|Version 8 (modified by 8 years ago) (diff),|
django-command-extensions provides a
runprofileserver command for running the development server with hotshot/profiling tools enabled. It has the ability to export KCacheGrind compatible profile files.
Profiling Middleware and Extended Profiling Middleware print profile results for method, additionally groups results by files and by modules. Add the "&prof=" query parameter and you'll see the profiling results in your browser.
django-profiling seems to be another variant of the profiling middleware.
django.core.handlers.profiler-hotshot provides profiling support for Django when using mod_python. Hotshot generates logs that can be also used by aplication like kcachegrind. Read Django profiling with hotshot and kcachegrind for more details.
Here's a similar solution for the internal development webserver. Apply the included patch to
django/core/management.py and start Django with
manage.py runserver. Each request will create a
.prof file in your
/tmp directory. You can then open a Python shell and print the statistics:
>>> import hotshot.stats >>> stats = hotshot.stats.load("stones.prof") >>> stats.strip_dirs() >>> stats.sort_stats('time', 'calls') >>> stats.print_stats(20)
You can also use gather_profile_stats.py in the Django distribution to aggregate the generated profilings and open them with pstats.Stats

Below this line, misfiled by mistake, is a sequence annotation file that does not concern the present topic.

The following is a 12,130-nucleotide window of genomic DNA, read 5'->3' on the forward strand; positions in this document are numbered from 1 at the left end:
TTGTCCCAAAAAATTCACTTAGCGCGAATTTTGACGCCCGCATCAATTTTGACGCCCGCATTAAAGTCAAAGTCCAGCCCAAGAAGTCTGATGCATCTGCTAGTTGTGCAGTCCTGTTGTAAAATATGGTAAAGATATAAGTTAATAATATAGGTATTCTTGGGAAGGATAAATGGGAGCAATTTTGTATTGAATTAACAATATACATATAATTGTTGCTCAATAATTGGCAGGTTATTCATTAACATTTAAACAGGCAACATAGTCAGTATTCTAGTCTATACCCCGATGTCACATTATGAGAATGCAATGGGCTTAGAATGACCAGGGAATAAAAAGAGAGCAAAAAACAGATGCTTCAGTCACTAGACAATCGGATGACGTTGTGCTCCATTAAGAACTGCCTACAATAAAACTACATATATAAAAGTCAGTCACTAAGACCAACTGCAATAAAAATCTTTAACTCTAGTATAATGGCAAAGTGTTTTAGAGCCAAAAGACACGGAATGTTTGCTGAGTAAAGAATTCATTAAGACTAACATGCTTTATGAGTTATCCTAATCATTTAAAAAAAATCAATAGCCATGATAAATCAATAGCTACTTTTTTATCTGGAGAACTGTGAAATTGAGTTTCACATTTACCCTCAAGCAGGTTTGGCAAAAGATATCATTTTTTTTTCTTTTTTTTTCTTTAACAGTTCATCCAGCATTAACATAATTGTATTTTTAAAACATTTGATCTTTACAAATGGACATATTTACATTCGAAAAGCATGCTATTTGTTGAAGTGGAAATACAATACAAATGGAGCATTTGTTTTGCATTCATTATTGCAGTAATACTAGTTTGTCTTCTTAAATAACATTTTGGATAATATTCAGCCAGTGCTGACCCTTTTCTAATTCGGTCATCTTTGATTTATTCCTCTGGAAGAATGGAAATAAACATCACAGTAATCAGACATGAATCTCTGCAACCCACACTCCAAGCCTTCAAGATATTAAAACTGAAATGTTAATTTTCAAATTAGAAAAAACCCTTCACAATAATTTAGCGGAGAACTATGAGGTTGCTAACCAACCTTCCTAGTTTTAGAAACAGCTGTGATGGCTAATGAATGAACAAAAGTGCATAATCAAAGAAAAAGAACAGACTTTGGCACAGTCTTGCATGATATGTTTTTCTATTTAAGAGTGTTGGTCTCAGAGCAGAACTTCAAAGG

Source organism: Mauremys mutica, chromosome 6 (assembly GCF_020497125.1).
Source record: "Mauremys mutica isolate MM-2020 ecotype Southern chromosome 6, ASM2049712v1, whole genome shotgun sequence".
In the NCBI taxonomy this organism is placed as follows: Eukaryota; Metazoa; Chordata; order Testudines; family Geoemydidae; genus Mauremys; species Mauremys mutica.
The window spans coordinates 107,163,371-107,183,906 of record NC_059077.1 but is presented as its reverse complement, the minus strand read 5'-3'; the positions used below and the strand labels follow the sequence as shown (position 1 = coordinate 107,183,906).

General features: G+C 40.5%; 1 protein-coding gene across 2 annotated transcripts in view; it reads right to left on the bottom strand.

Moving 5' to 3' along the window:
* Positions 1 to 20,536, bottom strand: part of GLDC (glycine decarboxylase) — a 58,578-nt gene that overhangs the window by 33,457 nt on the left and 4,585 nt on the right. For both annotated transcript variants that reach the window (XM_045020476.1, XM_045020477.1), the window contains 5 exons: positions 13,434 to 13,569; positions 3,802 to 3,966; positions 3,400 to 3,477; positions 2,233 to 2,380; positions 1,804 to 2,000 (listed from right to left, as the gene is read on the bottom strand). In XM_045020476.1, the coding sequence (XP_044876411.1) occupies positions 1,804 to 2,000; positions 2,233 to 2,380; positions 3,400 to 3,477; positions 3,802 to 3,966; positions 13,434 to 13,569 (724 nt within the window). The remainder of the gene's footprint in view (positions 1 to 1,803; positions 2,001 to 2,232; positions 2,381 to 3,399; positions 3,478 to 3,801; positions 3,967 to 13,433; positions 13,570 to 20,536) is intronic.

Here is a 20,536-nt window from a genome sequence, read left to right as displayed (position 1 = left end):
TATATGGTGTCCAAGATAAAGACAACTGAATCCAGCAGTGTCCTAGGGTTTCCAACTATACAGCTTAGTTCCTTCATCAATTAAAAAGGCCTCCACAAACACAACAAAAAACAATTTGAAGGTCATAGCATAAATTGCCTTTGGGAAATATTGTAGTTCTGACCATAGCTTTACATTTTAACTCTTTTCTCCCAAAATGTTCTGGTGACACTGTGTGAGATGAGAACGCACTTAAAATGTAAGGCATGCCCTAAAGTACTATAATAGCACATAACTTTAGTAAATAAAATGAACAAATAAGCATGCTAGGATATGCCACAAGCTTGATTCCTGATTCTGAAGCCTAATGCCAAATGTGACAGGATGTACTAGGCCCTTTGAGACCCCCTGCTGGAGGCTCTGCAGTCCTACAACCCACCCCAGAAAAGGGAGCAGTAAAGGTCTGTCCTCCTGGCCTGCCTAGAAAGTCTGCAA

Using WSGI to profile
An alternative approach is to run django from a boring WSGI server and profile that. For example using wsgiref you can create a really simple WSGI server for running django:
from wsgiref.simple_server import make_server from django.core.handlers.wsgi import WSGIHandler httpd = make_server('', 8000, WSGIHandler()) httpd.serve_forever()
Run this using:
$ DJANGO_SETTINGS_MODULE=mysite.settings python myserver.py
To profile this run using cProfile (or profile):
$ DJANGO_SETTINGS_MODULE=mysite.settings python -m cProfile myserver.py
The default invocation will print the profile stats when you kill the server, it's probably more useful to write to a file and use pstats to read it:
$ DJANGO_SETTINGS_MODULE=mysite.settings python -m cProfile -o mysite.profile myserver.py ... lots of requests ... $ python >>> import pstats >>> s = pstats.Stats("mysite.profile") >>> s.sort_stats("time").print_stats(20)
runserver-profiler.diff (1.3 KB) - added by 11 years ago.
patch for management.py enables profiling for runserver
runserver-profiler2.diff (1.2 KB) - added by 10 years ago.
updated the patch against the latest revision
runserver-profiler2.2.diff (1.2 KB) - added by 10 years ago.
updated the patch against the latest revision and made the path configurable
profiler-cprofile.py (547 bytes) - added by 9 years ago.
Adapted profile handler to use cProfile module. Place in django/core/handlers and set PythonHandler in apache conf
runserver-profiler3.diff (2.3 KB) - added by 9 years ago.
New patch against r7569. Extend runserver command with '--profile' argument. Will run djangos development server with profiling output into systems temporary directory.
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